In a press conference on Monday, Taliban spokesperson Zabihullah Mujahid said that Taliban forces had captured the Panjshir Valley, and with it, any expectation, for now, that pockets of the country might withstand the group’s lightning-quick takeover of the country.
Capturing the valley would deliver a major, even historic win for the Taliban. The Soviet Union made nine attempts to do so during its occupation of the country between 1979 to 1989. Only one was successful. After seizing the valley's basin, controlling the region proved even harder, with nearby mountains offering good cover for local resistance forces.
Now, the Taliban appears to have near-total control of Afghanistan. Largely free from the distraction of the National Resistance Front (NRF), as Panjshir’s resistance movement is known, the Taliban will decide the kind of government it wants to form. Taliban officials have been in closed-door discussions over the matter for several days.
Senior Taliban officials have long insisted that they are prepared to govern peacefully, seeking to allay fears that they will bring back the reign of terror for which the group was infamous when it ruled in the 1990s. Whether or not they will do so is a central question determining the future of Afghanistan. The majority of the country’s population is young, and has never lived under Taliban rule.
In an audio recording released shortly after Mr Mujahid’s remarks on Monday, Ahmad Massoud, leader of the NRF, claimed that the Taliban had, in its alleged conquest of Panjshir, violated a call by Afghanistan’s leading religious clerics for a ceasefire. He vowed to continue the resistance, and urged other Afghans to rise up.
Mr Massoud also stressed his belief that the Taliban has not changed. Nearly every day, new evidence emerges suggesting he may be right. Increasing reports of violations raise concerns. In the past fortnight, the group has been accused of hunting down and killing civil servants from the former government. Last week, a group of former soldiers in the process of surrendering to the Taliban were reportedly executed in Daykundi province.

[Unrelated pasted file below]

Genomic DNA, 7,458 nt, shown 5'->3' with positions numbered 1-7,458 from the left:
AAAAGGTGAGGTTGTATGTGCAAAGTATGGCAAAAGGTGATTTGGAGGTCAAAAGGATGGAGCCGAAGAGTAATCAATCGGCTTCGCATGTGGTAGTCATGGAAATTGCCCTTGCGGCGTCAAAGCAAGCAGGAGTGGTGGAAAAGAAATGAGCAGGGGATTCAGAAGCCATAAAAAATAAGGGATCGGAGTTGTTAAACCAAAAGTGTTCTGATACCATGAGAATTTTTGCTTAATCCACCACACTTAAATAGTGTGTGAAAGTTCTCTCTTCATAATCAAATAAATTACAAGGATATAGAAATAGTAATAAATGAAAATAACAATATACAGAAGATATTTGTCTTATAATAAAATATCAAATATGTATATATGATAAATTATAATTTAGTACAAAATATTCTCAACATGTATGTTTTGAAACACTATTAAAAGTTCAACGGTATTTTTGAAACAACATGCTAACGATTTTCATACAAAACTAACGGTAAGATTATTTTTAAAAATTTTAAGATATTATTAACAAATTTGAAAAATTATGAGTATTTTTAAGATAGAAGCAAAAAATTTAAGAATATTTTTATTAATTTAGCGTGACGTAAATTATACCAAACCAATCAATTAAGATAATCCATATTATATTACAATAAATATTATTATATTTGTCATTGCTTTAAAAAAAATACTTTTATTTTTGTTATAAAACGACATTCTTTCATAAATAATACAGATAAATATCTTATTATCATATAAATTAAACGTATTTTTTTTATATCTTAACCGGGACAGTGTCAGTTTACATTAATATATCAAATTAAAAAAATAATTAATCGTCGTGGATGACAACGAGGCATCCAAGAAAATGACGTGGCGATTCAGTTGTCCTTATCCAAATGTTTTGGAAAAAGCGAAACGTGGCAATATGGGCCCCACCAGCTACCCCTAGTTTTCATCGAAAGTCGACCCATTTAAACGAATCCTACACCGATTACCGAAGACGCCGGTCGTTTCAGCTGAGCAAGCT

The dissonance between the group’s claims of a new, more tolerant era and the actions of fighters on the ground raises questions about the Taliban's intentions. It could also be a sign of a much more complicated problem, which is that the group's leadership has little control over its foot soldiers. If true, this would be a major barrier on the path towards forming a sustainable government.
Ultimately, the surest step the Taliban’s leadership can take to secure its position of power and to earn the confidence of everyone in Afghanistan is to demonstrate that it understands what peace looks like. This means prioritising discipline, law and order among its own ranks, and pursuing justice most swiftly for the victims of crimes committed in its name. It also means ending any attempts to defeat resistance holdouts such as Mr Massoud’s violently, opting instead only for diplomacy, no matter how long it takes.
The fall of Panjshir would add to the tragedies of Afghanistan. The whole episode is also a reflection of the issues the Taliban will have more widely, ones of popular and international legitimacy, control of the country and the refusal of many Afghans to submit to fundamentalist rule. Most importantly, the group’s choice between ending or continuing bloodshed in the valley will give Afghans an idea of what to expect whenever a new Taliban government is announced.